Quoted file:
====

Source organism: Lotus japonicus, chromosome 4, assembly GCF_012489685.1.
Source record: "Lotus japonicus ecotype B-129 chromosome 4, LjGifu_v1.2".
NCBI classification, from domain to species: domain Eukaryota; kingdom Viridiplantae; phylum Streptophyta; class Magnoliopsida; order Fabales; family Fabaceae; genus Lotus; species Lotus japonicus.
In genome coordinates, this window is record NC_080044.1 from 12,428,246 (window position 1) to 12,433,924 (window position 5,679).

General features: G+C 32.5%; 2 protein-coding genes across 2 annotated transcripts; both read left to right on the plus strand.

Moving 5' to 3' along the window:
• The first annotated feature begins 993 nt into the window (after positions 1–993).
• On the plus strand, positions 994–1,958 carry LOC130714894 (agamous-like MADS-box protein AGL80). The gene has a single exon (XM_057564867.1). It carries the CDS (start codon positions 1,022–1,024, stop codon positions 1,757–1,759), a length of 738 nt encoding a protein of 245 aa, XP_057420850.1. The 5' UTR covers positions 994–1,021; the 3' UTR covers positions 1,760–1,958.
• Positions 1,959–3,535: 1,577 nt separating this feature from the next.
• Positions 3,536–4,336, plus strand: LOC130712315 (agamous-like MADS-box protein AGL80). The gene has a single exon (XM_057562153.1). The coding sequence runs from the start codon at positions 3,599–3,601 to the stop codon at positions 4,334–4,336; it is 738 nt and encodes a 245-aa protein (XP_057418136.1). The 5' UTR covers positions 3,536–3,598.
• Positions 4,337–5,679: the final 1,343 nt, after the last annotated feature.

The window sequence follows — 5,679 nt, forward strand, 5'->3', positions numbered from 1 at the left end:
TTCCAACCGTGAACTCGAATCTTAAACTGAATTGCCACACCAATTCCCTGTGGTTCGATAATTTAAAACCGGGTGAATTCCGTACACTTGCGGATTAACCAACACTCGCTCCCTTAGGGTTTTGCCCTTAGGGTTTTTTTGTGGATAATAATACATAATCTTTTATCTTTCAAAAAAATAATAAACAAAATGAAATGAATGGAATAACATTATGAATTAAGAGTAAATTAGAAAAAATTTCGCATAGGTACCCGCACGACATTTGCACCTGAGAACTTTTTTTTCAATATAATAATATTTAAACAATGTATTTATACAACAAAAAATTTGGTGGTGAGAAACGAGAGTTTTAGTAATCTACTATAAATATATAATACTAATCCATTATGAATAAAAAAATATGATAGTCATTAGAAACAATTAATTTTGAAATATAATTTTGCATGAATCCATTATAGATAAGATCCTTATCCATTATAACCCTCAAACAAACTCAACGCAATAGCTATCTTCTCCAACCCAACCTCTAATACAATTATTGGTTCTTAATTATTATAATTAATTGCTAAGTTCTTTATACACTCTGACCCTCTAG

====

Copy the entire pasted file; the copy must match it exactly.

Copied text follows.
Source organism: Lotus japonicus, chromosome 4, assembly GCF_012489685.1.
Source record: "Lotus japonicus ecotype B-129 chromosome 4, LjGifu_v1.2".
NCBI classification, from domain to species: domain Eukaryota; kingdom Viridiplantae; phylum Streptophyta; class Magnoliopsida; order Fabales; family Fabaceae; genus Lotus; species Lotus japonicus.
In genome coordinates, this window is record NC_080044.1 from 12,428,246 (window position 1) to 12,433,924 (window position 5,679).

General features: G+C 32.5%; 2 protein-coding genes across 2 annotated transcripts; both read left to right on the plus strand.

Moving 5' to 3' along the window:
• The first annotated feature begins 993 nt into the window (after positions 1–993).
• On the plus strand, positions 994–1,958 carry LOC130714894 (agamous-like MADS-box protein AGL80). The gene has a single exon (XM_057564867.1). It carries the CDS (start codon positions 1,022–1,024, stop codon positions 1,757–1,759), a length of 738 nt encoding a protein of 245 aa, XP_057420850.1. The 5' UTR covers positions 994–1,021; the 3' UTR covers positions 1,760–1,958.
• Positions 1,959–3,535: 1,577 nt separating this feature from the next.
• Positions 3,536–4,336, plus strand: LOC130712315 (agamous-like MADS-box protein AGL80). The gene has a single exon (XM_057562153.1). The coding sequence runs from the start codon at positions 3,599–3,601 to the stop codon at positions 4,334–4,336; it is 738 nt and encodes a 245-aa protein (XP_057418136.1). The 5' UTR covers positions 3,536–3,598.
• Positions 4,337–5,679: the final 1,343 nt, after the last annotated feature.

The window sequence follows — 5,679 nt, forward strand, 5'->3', positions numbered from 1 at the left end:
TTCCAACCGTGAACTCGAATCTTAAACTGAATTGCCACACCAATTCCCTGTGGTTCGATAATTTAAAACCGGGTGAATTCCGTACACTTGCGGATTAACCAACACTCGCTCCCTTAGGGTTTTGCCCTTAGGGTTTTTTTGTGGATAATAATACATAATCTTTTATCTTTCAAAAAAATAATAAACAAAATGAAATGAATGGAATAACATTATGAATTAAGAGTAAATTAGAAAAAATTTCGCATAGGTACCCGCACGACATTTGCACCTGAGAACTTTTTTTTCAATATAATAATATTTAAACAATGTATTTATACAACAAAAAATTTGGTGGTGAGAAACGAGAGTTTTAGTAATCTACTATAAATATATAATACTAATCCATTATGAATAAAAAAATATGATAGTCATTAGAAACAATTAATTTTGAAATATAATTTTGCATGAATCCATTATAGATAAGATCCTTATCCATTATAACCCTCAAACAAACTCAACGCAATAGCTATCTTCTCCAACCCAACCTCTAATACAATTATTGGTTCTTAATTATTATAATTAATTGCTAAGTTCTTTATACACTCTGACCCTCTAG